Early Chinese civilization saw the rise of great leaders. Two important figures in this early period were the Sage Kings of High Antiquity, Yao, and Shun. In particular, Yao is seen as a model of effective and morally perfect leadership. He is credited with many improvements including the establishment of a calendar useful for the planting of crops and the creation of harmony among the villages. Yao' s rule was wise and humanistic. When great floods devastated China, Yao suffered along with his people. He developed a social and political structure that helped to unite the Chinese people. …

The rest of this article is only available to active members of Questia

Sign up now for a free, 1-day trial and receive full access to:

  • Questia's entire collection
  • Automatic bibliography creation
  • More helpful research tools like notes, citations, and highlights
  • A full archive of books and articles related to this one
  • Ad-free environment

Already a member? Log in now.

Notes for this article

Add a new note
If you are trying to select text to create highlights or citations, remember that you must now click or tap on the first word, and then click or tap on the last word.
One moment ...
Default project is now your active project.
Project items

Items saved from this article

This article has been saved
Highlights (0)
Some of your highlights are legacy items.

Highlights saved before July 30, 2012 will not be displayed on their respective source pages.

You can easily re-create the highlights by opening the book page or article, selecting the text, and clicking “Highlight.”

Citations (0)
Some of your citations are legacy items.

Any citation created before July 30, 2012 will labeled as a “Cited page.” New citations will be saved as cited passages, pages or articles.

We also added the ability to view new citations from your projects or the book or article where you created them.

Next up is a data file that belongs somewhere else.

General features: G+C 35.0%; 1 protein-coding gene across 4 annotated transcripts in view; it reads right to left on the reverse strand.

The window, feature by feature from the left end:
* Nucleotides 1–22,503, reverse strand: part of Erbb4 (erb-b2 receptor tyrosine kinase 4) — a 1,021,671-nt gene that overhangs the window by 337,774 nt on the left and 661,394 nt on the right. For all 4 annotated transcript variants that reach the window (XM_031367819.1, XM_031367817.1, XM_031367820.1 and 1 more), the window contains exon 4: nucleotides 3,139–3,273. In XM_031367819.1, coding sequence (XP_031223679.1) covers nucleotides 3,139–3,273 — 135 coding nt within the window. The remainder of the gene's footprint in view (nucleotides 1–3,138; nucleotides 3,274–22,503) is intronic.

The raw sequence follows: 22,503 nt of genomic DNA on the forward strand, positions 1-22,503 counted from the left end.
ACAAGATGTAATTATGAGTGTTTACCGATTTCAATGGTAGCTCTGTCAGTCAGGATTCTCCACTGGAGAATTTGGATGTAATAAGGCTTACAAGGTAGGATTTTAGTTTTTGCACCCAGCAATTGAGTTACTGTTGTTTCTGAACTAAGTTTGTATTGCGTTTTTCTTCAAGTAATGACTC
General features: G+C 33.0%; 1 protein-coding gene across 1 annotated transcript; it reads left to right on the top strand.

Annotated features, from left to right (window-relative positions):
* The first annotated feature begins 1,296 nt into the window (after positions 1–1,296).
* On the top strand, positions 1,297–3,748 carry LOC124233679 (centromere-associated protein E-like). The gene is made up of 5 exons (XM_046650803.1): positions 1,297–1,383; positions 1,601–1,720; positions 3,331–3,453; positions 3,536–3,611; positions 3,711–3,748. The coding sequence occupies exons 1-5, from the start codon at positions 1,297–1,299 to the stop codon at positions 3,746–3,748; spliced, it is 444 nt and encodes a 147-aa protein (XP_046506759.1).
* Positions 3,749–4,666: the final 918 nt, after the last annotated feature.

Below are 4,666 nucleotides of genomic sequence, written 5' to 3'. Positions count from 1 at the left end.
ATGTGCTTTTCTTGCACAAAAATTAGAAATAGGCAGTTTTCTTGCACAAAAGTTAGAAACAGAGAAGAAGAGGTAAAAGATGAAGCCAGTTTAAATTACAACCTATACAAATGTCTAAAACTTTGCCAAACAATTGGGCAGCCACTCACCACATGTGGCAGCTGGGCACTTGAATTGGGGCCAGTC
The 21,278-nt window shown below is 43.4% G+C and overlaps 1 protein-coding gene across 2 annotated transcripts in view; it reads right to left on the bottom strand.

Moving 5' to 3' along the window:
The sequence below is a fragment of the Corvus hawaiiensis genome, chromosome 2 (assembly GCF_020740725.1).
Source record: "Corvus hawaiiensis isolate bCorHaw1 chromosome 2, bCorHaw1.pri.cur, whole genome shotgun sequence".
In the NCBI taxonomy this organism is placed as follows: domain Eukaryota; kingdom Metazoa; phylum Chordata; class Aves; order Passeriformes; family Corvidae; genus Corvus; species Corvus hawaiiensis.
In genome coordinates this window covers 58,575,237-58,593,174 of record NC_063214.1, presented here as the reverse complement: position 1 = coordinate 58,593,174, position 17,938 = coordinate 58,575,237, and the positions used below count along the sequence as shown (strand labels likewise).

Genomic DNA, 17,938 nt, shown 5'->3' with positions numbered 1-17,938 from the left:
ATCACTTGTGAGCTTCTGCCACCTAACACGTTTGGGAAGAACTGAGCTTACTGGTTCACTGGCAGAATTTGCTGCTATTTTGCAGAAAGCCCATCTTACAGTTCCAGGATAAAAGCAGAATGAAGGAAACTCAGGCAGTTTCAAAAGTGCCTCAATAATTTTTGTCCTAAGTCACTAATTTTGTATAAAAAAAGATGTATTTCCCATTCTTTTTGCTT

Notes (0)
Bookmarks (0)

You have no saved items from this article

Project items include:
  • Saved book/article
  • Highlights
  • Quotes/citations
  • Notes
  • Bookmarks
Notes
Cite this article

Cited article

Style
Citations are available only to our active members.
Sign up now to cite pages or passages in MLA, APA and Chicago citation styles.

(Einhorn, 1992, p. 25)

(Einhorn 25)

1

1. Lois J. Einhorn, Abraham Lincoln, the Orator: Penetrating the Lincoln Legend (Westport, CT: Greenwood Press, 1992), 25, http://www.questia.com/read/27419298.

Cited article

The Historical Roots of Chinese Cultural Values and Managerial Practices
Settings

Settings

Typeface
Text size Smaller Larger Reset View mode
Search within

Search within this article

Look up

Look up a word

  • Dictionary
  • Thesaurus
Please submit a word or phrase above.
Print this page

Print this page

Why can't I print more than one page at a time?

Help
Full screen

matching results for page

    Questia reader help

    How to highlight and cite specific passages

    1. Click or tap the first word you want to select.
    2. Click or tap the last word you want to select, and you’ll see everything in between get selected.
    3. You’ll then get a menu of options like creating a highlight or a citation from that passage of text.

    OK, got it!

    Cited passage

    Style
    Citations are available only to our active members.
    Sign up now to cite pages or passages in MLA, APA and Chicago citation styles.

    "Portraying himself as an honest, ordinary person helped Lincoln identify with his audiences." (Einhorn, 1992, p. 25).

    "Portraying himself as an honest, ordinary person helped Lincoln identify with his audiences." (Einhorn 25)

    "Portraying himself as an honest, ordinary person helped Lincoln identify with his audiences."1

    1. Lois J. Einhorn, Abraham Lincoln, the Orator: Penetrating the Lincoln Legend (Westport, CT: Greenwood Press, 1992), 25, http://www.questia.com/read/27419298.

    Cited passage

    Thanks for trying Questia!

    Please continue trying out our research tools, but please note, full functionality is available only to our active members.

    Your work will be lost once you leave this Web page.

    For full access in an ad-free environment, sign up now for a FREE, 1-day trial.

    Already a member? Log in now.